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L - TERRANOVA F., ACCORSI C.A., BANDINI MAZZANTI M., MERCURI A.M., TORRI P., MANICARDI E., MONTECCHI M.C., OLMI L., RINALDI R., VALENTI A., BENASSI F., PENSABENE P., TUSA S., 2009 - Indagini archeopalinologiche in Sicilia a Taormina, Piazza Armerina e Mozia. In: Centro Regionale per la Progettazione ed il Restauro e per le Scienze Naturali ed Applicate ai Beni Culturali (ed.), Atti del III convegno internazionale di studi “La materia e i segni della storia - Scienza e Patrimonio Culturale nel Mediterraneo - Diagnostica e Conservazione. Esperienze e proposte per una carta del rischio” (Palermo 18-21 ottobre 2007). I Quaderni di Palazzo Montalbo, N.15, Reg. siciliana, Ass.Beni Cult. Amb.e Pub. Istruz., Palermo, pp. 284-294. ISBN 978-88-6164-086-3 ARCHEO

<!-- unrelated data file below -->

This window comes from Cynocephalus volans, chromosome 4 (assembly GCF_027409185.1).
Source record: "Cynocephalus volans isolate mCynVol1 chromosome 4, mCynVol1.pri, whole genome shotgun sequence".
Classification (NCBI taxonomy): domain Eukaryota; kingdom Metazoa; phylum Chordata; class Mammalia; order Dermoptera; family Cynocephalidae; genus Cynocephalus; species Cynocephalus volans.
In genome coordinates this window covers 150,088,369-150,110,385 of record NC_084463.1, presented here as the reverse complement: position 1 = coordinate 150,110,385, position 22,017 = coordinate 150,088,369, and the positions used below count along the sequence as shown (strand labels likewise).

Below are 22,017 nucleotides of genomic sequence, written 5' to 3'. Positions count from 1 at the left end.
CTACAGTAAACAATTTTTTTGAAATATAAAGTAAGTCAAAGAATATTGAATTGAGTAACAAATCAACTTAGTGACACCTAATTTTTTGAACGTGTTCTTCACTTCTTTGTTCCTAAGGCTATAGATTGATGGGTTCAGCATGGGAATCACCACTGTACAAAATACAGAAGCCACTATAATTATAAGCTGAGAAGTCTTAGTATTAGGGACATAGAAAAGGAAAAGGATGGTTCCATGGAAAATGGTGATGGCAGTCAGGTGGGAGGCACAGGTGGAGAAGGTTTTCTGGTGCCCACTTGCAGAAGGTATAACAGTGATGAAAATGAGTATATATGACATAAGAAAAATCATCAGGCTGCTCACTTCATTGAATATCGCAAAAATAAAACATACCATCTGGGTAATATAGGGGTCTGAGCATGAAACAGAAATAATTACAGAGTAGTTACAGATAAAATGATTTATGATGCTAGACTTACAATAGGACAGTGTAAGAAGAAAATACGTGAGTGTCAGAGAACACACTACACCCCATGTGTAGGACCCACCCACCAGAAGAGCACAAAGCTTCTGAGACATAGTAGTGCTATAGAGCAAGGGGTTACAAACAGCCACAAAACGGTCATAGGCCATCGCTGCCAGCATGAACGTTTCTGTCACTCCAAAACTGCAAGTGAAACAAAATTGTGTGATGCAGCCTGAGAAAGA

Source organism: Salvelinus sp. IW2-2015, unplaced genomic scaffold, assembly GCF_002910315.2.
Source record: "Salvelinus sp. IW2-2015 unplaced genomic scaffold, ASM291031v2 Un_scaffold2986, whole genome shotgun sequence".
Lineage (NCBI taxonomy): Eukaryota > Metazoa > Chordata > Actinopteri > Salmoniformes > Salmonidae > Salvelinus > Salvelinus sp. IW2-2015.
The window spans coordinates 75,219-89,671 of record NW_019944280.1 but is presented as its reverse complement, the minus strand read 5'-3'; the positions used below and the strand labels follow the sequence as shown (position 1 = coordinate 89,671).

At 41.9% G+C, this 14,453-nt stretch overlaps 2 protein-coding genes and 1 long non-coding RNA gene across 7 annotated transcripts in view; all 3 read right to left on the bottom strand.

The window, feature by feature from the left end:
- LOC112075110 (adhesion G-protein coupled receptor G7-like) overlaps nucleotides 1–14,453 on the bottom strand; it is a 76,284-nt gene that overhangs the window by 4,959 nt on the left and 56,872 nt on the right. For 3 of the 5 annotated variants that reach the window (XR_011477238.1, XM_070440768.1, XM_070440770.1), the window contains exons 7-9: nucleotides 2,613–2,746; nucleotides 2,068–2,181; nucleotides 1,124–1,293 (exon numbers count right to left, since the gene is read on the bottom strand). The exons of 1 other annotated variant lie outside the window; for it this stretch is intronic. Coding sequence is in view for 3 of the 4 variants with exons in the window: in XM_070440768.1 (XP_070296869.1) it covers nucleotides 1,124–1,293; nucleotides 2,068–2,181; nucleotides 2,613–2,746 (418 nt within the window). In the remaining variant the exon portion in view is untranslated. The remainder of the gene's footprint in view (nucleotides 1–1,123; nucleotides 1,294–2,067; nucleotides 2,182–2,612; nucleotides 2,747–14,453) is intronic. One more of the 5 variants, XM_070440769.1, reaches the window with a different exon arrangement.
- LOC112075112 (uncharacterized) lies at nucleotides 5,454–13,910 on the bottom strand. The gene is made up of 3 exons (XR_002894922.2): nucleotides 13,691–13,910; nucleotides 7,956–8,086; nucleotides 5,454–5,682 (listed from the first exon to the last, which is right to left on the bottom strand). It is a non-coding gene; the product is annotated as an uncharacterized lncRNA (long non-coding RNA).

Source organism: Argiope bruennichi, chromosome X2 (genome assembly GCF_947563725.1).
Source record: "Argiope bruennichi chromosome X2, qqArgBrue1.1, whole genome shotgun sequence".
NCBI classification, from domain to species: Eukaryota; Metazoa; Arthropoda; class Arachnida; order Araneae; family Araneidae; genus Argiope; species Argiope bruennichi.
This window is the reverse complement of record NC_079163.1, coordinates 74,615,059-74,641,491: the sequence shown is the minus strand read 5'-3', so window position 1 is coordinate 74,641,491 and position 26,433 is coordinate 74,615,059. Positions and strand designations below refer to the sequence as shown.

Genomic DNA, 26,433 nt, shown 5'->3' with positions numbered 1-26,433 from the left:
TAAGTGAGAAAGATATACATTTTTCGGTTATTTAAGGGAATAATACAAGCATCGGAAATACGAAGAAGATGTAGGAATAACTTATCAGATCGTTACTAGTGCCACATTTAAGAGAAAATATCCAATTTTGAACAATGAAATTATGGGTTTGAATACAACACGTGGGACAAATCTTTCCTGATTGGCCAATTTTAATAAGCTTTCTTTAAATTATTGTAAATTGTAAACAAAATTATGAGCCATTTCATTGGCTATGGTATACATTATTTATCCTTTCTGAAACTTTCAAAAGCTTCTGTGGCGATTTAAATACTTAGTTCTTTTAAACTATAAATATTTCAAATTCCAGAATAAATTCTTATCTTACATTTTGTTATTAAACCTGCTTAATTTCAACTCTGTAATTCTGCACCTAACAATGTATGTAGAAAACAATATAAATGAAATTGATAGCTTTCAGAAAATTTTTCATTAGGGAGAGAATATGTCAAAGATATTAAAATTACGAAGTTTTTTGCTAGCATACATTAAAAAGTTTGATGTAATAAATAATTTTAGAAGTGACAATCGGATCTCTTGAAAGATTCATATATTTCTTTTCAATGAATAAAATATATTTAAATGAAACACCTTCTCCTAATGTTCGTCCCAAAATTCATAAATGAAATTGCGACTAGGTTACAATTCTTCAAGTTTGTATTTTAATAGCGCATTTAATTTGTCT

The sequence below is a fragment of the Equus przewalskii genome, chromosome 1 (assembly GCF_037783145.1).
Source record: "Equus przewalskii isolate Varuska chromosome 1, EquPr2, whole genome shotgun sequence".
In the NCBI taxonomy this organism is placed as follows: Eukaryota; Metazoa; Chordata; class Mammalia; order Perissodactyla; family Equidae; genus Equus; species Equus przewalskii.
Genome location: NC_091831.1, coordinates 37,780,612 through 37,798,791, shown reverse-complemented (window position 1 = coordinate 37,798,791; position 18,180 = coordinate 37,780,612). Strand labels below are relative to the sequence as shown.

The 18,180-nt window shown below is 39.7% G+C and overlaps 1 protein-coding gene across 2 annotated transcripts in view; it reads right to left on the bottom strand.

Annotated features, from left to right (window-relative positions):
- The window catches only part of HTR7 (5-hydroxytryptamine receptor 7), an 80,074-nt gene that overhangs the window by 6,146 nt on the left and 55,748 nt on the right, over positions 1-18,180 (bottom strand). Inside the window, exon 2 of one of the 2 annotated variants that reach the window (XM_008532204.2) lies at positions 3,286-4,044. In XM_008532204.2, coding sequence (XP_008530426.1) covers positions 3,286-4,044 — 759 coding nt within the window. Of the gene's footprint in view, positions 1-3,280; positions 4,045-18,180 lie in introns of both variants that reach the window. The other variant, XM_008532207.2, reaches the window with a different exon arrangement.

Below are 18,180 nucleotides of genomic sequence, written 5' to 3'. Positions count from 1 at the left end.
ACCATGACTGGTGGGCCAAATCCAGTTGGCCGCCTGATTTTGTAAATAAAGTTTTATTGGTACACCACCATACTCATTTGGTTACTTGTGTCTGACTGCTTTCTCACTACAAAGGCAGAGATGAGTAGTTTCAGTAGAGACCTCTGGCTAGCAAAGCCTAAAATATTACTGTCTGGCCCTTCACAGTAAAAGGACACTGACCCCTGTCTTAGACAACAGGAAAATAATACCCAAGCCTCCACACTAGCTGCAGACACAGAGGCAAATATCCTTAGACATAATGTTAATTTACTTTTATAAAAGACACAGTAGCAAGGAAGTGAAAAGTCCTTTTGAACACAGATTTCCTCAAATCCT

Recently, the Bio-archaeological Laboratory of the CRPR, conscious of the importance of Archaeopalynology to improve the scientific knowledge on the Sicilian archaeological sites, has set up a steady collaboration with the Laboratory of Palynology and Palaeobotany of the Modena and Reggio Emilia University Three sites of different age and location are currently under investigation for pollen. Some information on the natural and cultural landscape of the involved areas and times has been obtained so far.The first study concerns the Ancient Theatre of Taormina. Two cores sampled inside the theatre were analyzed for pollen. Based on pollen spectra, two reconstructions of the landscape (in the Greek – Roman times and in subsequent, pre-recent times) were drawn. Moreover a list of plants for the design of an “archaeobotanical garden”, and suggestions for the green architecture were inferred from pollen assemblages: Acanthus, Rosa for flowerbeds; Buxus, Crataegus, Myrtus for hedges, and a number of other trees/shrubs which were evidence of their growing to have edible fruits (Castanea, Juglans, Olea, Prunus, Vitis), or their use for decoration or their presence in the natural woody cover (Cupressus/Juniperus, Quercus ilex, Pinus, Populus, Platanus). The second study concerns the submerged road of Mozia. It connected the island Phoenician colony to the necropolis located in the near coast, and also probably led to land devoted to fields and pastures. Seven cores were sampled about one meter under the water level, near the point where the road joins the island. Pollen analysis, in progress, are mainly showing a patchwork of natural and cultural landscape featured by Mediterranean evergreen trees/shrubs (Chamaerops, Cistus, Myrtus, Quercus ilex, Quercus suber, Phillyrea, Pistacia lentiscus), olive groves, cereal fields, pastures and waste ground (Olea, Hordeum gruppo, Avena-Triticum-gruppo, Gramineae, Plantago, Rumex, Parietaria, Urtica), near the sea (cf. Salsola, cf. Suaeda, Limonium). Some changes in the flora/vegetation pattern and pollen concentration/preservation suggest that in the past the road was sometimes emerged, and that the human impact in the surroundings of the roads varied. The third study concerns the Medieval settlement of Piazza Armerina. Pollen indicated a cultural hilly landscape of the Mediterranean area (Olea, Quercus ilex, Pistacia lentiscus, Phillyrea, Myrtus communis, plus various broadleaves and some conifers (Quercus pubescens s.l., Castanea, Juglans, Morus, Prunus, Abies, Pinus, Juniperus), a long list of herbs with abundant Cichorioideade and Gramineae, some cereals and vegetable) near a river (Alnus, Nerium, Populus, Salix, Alisma, cf. Hottonia, Nymphaea, Potamogeton, Typha). During the I phase (10th – 12th century AD), a quite thick forest cover characterized both the natural and the cultural landscape. In the II phase (12th century AD), there was a notable deforestation and pastures spread.